This spectacular European Southern Observatory (ESO) image of the Carina nebula in infrared light reveals the dynamic cloud of interstellar matter and thinly spread gas and dust as never before. The massive stars in the interior of this cosmic bubble emit intense radiation that causes the surrounding gas to glow. By contrast, other regions of the nebula contain dark pillars of dust cloaking newborn stars.

Credit: ESO/J. Emerson/M. Irwin/J. Lewis
Release Date: August 29, 2018


#ESO #Astronomy #Space #Science #Nebula #Carina #Cosmos #Universe #Telescope #Infrared #Atacama #Desert #Chile #SouthAmerica #STEM #Education

Energetic lightshow at Saturn’s north pole | Hubble

August 30, 2018: Astronomers using the NASA/ESA Hubble Space telescope have taken a series of spectacular images featuring the fluttering auroras at the north pole of Saturn. The observations were taken in ultraviolet light and the resulting images provide astronomers with the most comprehensive picture so far of Saturn’s northern aurora.

In 2017, over a period of seven months, the NASA/ESA Hubble Space Telescope took images of auroras above Saturn’s north pole region using the Space Telescope Imaging Spectrograph. The observations were taken before and after the Saturnian northern summer solstice. These conditions provided the best achievable viewing of the northern auroral region for Hubble.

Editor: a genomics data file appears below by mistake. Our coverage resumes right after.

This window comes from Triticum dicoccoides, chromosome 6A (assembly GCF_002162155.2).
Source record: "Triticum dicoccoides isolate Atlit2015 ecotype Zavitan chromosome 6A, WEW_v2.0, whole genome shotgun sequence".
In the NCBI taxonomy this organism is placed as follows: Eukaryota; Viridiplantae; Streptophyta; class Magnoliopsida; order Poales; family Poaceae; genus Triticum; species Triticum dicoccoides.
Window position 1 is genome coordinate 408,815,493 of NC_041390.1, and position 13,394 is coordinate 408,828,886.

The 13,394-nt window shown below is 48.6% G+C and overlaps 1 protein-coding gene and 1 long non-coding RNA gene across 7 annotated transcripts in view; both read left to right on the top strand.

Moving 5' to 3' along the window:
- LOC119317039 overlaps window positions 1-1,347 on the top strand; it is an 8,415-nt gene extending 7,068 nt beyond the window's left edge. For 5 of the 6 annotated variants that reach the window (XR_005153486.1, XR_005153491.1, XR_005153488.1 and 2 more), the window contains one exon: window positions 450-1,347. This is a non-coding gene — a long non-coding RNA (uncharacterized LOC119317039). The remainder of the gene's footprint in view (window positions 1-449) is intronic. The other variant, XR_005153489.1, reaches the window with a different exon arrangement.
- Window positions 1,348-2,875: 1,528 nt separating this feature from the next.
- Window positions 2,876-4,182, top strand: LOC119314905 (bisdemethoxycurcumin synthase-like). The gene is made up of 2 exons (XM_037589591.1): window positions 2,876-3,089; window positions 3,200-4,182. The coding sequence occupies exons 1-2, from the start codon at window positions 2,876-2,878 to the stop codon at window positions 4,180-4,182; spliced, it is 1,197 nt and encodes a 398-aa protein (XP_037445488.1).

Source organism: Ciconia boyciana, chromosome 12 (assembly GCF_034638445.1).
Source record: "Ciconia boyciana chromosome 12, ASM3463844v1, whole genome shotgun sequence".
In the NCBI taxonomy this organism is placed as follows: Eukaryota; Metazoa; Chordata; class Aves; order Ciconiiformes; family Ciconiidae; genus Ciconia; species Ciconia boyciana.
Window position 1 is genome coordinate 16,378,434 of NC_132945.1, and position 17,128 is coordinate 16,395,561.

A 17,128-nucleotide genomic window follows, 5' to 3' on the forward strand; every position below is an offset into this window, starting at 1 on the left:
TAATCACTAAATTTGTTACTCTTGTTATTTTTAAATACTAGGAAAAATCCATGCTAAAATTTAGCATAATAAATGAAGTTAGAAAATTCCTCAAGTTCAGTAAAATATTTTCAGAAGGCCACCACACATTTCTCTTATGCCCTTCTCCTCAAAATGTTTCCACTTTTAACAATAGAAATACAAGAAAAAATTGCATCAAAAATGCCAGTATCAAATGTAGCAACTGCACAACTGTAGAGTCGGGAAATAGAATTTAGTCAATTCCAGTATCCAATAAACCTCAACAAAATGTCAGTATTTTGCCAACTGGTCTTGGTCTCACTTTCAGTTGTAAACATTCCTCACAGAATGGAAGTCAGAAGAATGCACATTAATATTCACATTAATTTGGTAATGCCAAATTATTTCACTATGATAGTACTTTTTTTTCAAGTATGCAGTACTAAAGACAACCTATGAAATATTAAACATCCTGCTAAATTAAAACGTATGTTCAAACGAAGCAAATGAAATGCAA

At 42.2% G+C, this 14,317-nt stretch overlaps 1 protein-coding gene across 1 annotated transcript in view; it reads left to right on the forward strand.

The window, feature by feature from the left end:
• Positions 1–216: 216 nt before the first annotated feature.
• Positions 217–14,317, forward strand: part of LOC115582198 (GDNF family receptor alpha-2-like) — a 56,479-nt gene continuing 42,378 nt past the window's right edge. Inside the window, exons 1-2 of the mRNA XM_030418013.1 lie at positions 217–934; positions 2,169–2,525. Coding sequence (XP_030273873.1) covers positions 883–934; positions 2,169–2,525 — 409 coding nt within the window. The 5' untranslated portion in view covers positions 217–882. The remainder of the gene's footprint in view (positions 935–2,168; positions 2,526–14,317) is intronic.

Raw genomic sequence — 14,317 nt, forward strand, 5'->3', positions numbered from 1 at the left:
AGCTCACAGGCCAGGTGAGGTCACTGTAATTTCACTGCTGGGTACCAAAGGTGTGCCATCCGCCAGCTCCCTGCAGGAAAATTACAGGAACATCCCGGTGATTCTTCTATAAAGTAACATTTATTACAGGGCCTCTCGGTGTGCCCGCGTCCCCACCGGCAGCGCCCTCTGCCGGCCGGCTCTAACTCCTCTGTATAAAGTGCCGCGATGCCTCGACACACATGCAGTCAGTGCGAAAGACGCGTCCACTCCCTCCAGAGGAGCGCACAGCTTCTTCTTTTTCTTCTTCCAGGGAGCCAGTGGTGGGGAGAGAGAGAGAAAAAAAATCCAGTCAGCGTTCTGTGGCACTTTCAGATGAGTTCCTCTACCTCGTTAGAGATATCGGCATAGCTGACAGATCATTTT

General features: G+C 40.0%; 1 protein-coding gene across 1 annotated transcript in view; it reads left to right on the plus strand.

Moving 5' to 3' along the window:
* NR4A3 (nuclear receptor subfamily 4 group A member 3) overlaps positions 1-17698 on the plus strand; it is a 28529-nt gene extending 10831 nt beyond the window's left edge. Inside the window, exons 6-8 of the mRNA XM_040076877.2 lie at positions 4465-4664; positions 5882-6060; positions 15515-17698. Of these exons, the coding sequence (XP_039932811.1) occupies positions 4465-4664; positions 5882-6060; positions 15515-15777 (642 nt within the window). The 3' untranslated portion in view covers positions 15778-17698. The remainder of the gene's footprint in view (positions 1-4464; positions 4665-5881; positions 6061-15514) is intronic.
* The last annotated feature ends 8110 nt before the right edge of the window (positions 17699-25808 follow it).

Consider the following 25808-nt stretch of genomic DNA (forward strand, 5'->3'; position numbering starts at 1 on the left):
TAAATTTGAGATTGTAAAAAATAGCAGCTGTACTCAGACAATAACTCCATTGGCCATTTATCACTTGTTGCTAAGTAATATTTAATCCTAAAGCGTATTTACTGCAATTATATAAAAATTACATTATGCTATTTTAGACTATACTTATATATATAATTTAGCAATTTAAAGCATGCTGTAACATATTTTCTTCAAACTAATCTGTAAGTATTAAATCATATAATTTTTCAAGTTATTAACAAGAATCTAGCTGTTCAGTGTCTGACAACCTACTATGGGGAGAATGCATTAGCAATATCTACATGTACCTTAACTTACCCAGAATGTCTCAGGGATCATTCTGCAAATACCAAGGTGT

On Earth, auroras are mainly created by particles originally emitted by the Sun in the form of solar wind. When this stream of electrically charged particles gets close to our planet, it interacts with the magnetic field, which acts as a gigantic shield. While it protects Earth’s environment from solar wind particles, it can also trap a small fraction of them. Particles trapped within the magnetosphere —the region of space surrounding Earth in which charged particles are affected by its magnetic field—can be energized and then follow the magnetic field lines down to the magnetic poles. There, they interact with oxygen and nitrogen atoms in the upper layers of the atmosphere, creating the flickering, colorful lights visible in the polar regions here on Earth [1].

However, these auroras are not unique to Earth. Other planets in our Solar System have been found to have similar auroras. Among them are the four gas giants Jupiter, Saturn, Uranus and Neptune. Because the atmosphere of each of the four outer planets in the Solar System is—unlike the Earth—dominated by hydrogen, Saturn’s auroras can only be seen in ultraviolet wavelengths; a part of the electromagnetic spectrum which can only be studied from space.

Hubble allowed researchers to monitor the behaviour of the auroras at Saturn's north pole over an extended period of time. The Hubble observations were coordinated with the “Grand Finale” of the Cassini spacecraft, when the spacecraft simultaneously probed the auroral regions of Saturn [2]. The Hubble data allowed astronomers to learn more about Saturn’s magnetosphere, which is the largest of any planet in the Solar System other than Jupiter.